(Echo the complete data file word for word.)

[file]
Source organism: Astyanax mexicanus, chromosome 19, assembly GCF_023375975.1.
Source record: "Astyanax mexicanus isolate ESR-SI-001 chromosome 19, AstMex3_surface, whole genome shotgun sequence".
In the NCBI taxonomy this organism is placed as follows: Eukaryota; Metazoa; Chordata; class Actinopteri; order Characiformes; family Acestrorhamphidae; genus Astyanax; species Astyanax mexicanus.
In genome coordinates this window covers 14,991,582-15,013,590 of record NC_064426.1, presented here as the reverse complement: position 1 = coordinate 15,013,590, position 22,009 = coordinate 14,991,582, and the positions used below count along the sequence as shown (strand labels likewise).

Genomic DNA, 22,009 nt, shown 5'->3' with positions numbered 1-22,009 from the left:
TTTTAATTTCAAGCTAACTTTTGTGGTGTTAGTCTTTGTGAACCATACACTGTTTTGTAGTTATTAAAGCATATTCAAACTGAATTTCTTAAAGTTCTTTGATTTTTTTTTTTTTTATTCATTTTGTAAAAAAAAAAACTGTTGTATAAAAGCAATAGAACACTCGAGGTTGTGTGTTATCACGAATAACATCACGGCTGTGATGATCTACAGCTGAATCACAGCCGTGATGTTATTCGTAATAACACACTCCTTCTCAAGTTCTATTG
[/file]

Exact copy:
Source organism: Astyanax mexicanus, chromosome 19, assembly GCF_023375975.1.
Source record: "Astyanax mexicanus isolate ESR-SI-001 chromosome 19, AstMex3_surface, whole genome shotgun sequence".
In the NCBI taxonomy this organism is placed as follows: Eukaryota; Metazoa; Chordata; class Actinopteri; order Characiformes; family Acestrorhamphidae; genus Astyanax; species Astyanax mexicanus.
In genome coordinates this window covers 14,991,582-15,013,590 of record NC_064426.1, presented here as the reverse complement: position 1 = coordinate 15,013,590, position 22,009 = coordinate 14,991,582, and the positions used below count along the sequence as shown (strand labels likewise).

Genomic DNA, 22,009 nt, shown 5'->3' with positions numbered 1-22,009 from the left:
TTTTAATTTCAAGCTAACTTTTGTGGTGTTAGTCTTTGTGAACCATACACTGTTTTGTAGTTATTAAAGCATATTCAAACTGAATTTCTTAAAGTTCTTTGATTTTTTTTTTTTTTATTCATTTTGTAAAAAAAAAAACTGTTGTATAAAAGCAATAGAACACTCGAGGTTGTGTGTTATCACGAATAACATCACGGCTGTGATGATCTACAGCTGAATCACAGCCGTGATGTTATTCGTAATAACACACTCCTTCTCAAGTTCTATTG